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Erin Brockovich to discuss findings on mysterious NY illness

Environmental activist Erin Brockovich attends the Climate Change Coalition dinner at the Sydney Convention & Exhibition Centre, March 7, 2007 in Sydney, Australia.
Lisa Maree Williams/Getty Images

(CBS News) Famed environmental activist and legal consultant Erin Brockovich is headed to Le Roy in upstate New York Wednesday night to discuss her findings in the case about a mysterious illness that affected at least 15 teens.

Brockovich, whose efforts to expose a toxic chemical cover-up in California inspired the 2000 movie starring Julia Roberts, launched an investigation in Januaryafter a dozen girls from Le Roy Central High School complained of uncontrollable verbal outbursts and involuntary twitching. At least three more cases, including a boy, were reported in February.

Erin Brockovich begins investigation into medical mystery
Doctor: Teens' mystery illness not a hoax

School- and state-sponsored environmental tests concluded that there were "no environmental or infectious agents" near or in the small town - about an hour east of Buffalo - that could have caused the tics, but Brockovich remained skeptical.

"In 1971 there was a very serious train derailment that caused one ton of cyanide to spill and 45,000 gallons of TCE," she told HLN earlier this year.

Brockovich hasn't revealed any of her investigation's findings ahead of Wednesday night's meeting, but told reporters in January that two federal agencies discovered that the cyanide may have spread from the train tracks to underneath the Le Roy high school over the years.

"Families have reported that there's an orange-yellow substance that almost kind of oozes from the ground," she said.

(Watch Dr. Laszlo Mechtler explain his diagnosis to CBS News in February -- and video of the girls' symptoms)

The Le Roy teens and their strange illness made national news after they appeared on NBC's "Today" Show and other major news outlets. Local doctors linked the illness to a psychological disorder. Sources told CBS Buffalo affiliate WIVB that since the symptoms first popped up last September, all of the patients have improved drastically.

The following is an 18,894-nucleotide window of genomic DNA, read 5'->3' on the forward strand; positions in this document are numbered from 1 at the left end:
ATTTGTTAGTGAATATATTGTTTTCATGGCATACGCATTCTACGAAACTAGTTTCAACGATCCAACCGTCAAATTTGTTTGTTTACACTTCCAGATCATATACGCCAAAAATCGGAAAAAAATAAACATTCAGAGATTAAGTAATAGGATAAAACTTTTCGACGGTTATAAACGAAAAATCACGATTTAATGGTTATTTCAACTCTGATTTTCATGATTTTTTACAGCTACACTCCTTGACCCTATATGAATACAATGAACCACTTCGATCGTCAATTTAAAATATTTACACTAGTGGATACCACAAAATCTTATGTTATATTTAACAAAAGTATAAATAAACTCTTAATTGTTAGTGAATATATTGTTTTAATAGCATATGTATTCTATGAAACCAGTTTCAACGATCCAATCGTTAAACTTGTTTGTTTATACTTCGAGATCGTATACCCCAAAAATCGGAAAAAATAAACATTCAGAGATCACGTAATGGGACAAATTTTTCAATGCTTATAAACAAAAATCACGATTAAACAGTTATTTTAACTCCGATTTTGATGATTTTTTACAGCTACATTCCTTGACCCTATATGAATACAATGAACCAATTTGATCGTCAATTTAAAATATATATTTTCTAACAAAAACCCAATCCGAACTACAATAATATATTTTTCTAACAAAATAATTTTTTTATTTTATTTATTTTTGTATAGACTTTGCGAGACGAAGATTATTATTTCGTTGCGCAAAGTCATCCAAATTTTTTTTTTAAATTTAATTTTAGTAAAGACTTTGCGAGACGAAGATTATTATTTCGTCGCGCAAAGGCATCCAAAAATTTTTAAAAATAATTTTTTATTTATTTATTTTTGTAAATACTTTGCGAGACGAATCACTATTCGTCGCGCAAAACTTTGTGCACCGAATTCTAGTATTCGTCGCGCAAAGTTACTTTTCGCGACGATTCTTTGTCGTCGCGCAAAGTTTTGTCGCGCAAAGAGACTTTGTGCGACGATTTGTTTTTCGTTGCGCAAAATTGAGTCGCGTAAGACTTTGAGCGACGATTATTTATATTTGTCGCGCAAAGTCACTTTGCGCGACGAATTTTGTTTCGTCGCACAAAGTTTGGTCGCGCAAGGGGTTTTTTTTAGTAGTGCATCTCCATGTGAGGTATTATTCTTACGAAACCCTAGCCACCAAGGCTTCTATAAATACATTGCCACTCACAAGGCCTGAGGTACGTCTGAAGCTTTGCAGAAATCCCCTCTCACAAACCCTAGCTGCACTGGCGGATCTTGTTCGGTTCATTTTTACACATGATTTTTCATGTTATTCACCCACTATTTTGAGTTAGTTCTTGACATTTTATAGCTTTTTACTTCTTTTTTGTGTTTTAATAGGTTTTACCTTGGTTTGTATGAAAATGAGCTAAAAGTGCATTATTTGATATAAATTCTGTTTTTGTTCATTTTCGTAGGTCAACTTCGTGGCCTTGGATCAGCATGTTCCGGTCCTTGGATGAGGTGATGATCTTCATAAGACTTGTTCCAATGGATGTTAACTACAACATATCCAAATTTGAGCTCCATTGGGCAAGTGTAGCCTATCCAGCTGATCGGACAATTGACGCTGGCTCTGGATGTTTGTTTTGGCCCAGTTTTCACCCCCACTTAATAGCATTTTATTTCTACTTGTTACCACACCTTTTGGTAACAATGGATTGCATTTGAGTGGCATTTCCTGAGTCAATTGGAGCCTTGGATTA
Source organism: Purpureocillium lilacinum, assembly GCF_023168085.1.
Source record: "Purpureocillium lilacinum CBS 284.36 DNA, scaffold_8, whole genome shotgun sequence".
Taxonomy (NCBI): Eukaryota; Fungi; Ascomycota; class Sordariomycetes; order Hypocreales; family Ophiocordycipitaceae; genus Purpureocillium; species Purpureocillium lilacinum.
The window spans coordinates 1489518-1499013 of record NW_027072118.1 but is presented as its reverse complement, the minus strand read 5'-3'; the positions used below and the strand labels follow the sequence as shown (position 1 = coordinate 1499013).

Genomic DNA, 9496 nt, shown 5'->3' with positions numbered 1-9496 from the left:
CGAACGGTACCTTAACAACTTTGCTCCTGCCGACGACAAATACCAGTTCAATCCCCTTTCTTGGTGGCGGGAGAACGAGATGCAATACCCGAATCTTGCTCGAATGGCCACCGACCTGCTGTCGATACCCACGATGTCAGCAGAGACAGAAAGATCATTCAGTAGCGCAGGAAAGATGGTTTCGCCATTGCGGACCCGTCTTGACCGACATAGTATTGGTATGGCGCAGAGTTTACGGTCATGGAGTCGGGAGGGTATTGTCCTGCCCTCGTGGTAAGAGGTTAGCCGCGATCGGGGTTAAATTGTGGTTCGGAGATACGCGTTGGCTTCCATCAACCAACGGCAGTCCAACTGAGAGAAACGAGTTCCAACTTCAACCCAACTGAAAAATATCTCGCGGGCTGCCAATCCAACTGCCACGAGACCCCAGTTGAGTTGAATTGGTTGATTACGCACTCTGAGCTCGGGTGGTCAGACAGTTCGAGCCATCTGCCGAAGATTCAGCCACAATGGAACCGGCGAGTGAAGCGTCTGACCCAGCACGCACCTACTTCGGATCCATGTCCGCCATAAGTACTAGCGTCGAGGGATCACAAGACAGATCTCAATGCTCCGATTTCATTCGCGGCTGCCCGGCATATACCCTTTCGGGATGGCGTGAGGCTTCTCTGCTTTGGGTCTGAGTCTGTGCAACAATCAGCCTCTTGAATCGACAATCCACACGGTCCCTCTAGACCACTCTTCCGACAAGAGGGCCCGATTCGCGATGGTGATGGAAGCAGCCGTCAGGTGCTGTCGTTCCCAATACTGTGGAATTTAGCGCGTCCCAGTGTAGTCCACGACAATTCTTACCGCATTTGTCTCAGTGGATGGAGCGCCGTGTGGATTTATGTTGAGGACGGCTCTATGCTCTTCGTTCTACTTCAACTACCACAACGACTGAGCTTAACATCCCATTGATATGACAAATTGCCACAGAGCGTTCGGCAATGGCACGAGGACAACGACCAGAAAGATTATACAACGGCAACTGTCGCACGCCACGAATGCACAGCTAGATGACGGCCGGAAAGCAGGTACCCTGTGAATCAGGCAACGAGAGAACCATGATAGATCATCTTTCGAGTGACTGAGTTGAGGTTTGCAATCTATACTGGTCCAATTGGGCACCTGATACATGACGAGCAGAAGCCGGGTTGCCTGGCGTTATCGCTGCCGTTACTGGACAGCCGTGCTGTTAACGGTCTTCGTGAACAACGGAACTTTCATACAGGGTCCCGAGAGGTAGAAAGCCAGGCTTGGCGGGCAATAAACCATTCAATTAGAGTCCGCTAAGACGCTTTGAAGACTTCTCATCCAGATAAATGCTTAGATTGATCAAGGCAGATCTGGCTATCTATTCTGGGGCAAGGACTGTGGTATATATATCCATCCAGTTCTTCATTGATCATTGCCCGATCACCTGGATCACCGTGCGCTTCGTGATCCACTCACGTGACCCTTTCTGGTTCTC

Thera Sanchez, one of the high school students who suffered from the bizarre tics, said she's been "living on my own" and having a good summer but is looking forward to Brockovich's presentation.

"I'm excited," Sanchez told WIVB. "I'd like to see what [Brockovich] has to say, what she's looking into."

Local doctors who examined some of the teens concluded that the girls had "conversion disorder," a stress-induced affliction which starts as a mental or emotional crisis, but leads to physical symptomsCBS "This Morning" reported in January. Dr. Laszlo Mechtler told CBS News in February he doubted the toxic spill had anything to do with it (see video above).

Sanchez was one of the patients who were treated with antibiotics. Others were treated with intense counseling.

Dr. Jennifer McVige of the DNET Neurological Institute treated a dozen of the teens for mass psychogenic illness, or patients who "caught" the disorder from empathizing with three who originally had it.

Watch: Dr. Jennifer McVige explains "conversion disorder"

McVige told WIVB that the patients improved after media coverage of the illness died down - which is why she's concerned about Brockovich coming back to town.

"They worked to be better and they are better and stronger and incredible individuals, and I'd hate to see anything happen to them, to put them backwards and jeopardize all we worked for," she told the station.

Brockovich and her investigative team will give their presentation at 6 p.m. ET at American Legion Hall in Le Roy.